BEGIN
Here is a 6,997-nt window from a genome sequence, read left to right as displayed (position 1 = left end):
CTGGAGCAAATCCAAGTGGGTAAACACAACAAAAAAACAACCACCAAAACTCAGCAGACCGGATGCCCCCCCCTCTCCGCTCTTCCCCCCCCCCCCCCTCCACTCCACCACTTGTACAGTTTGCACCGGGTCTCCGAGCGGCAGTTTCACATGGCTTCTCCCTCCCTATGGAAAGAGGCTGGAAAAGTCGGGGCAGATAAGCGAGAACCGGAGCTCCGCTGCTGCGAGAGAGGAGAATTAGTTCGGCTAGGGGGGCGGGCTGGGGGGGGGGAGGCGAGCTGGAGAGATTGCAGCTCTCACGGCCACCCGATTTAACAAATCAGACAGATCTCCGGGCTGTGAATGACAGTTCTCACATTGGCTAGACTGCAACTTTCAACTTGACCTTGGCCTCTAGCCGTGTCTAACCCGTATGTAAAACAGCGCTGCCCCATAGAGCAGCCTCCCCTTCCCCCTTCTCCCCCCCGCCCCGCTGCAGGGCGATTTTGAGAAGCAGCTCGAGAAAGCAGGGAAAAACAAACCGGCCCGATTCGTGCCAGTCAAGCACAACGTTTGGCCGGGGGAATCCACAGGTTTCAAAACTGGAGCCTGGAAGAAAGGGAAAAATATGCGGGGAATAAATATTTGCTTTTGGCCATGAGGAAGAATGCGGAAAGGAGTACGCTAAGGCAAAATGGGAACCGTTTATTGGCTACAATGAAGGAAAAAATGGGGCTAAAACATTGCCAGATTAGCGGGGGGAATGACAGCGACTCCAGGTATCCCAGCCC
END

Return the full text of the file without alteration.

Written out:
Here is a 6,997-nt window from a genome sequence, read left to right as displayed (position 1 = left end):
CTGGAGCAAATCCAAGTGGGTAAACACAACAAAAAAACAACCACCAAAACTCAGCAGACCGGATGCCCCCCCCTCTCCGCTCTTCCCCCCCCCCCCCCTCCACTCCACCACTTGTACAGTTTGCACCGGGTCTCCGAGCGGCAGTTTCACATGGCTTCTCCCTCCCTATGGAAAGAGGCTGGAAAAGTCGGGGCAGATAAGCGAGAACCGGAGCTCCGCTGCTGCGAGAGAGGAGAATTAGTTCGGCTAGGGGGGCGGGCTGGGGGGGGGGAGGCGAGCTGGAGAGATTGCAGCTCTCACGGCCACCCGATTTAACAAATCAGACAGATCTCCGGGCTGTGAATGACAGTTCTCACATTGGCTAGACTGCAACTTTCAACTTGACCTTGGCCTCTAGCCGTGTCTAACCCGTATGTAAAACAGCGCTGCCCCATAGAGCAGCCTCCCCTTCCCCCTTCTCCCCCCCGCCCCGCTGCAGGGCGATTTTGAGAAGCAGCTCGAGAAAGCAGGGAAAAACAAACCGGCCCGATTCGTGCCAGTCAAGCACAACGTTTGGCCGGGGGAATCCACAGGTTTCAAAACTGGAGCCTGGAAGAAAGGGAAAAATATGCGGGGAATAAATATTTGCTTTTGGCCATGAGGAAGAATGCGGAAAGGAGTACGCTAAGGCAAAATGGGAACCGTTTATTGGCTACAATGAAGGAAAAAATGGGGCTAAAACATTGCCAGATTAGCGGGGGGAATGACAGCGACTCCAGGTATCCCAGCCC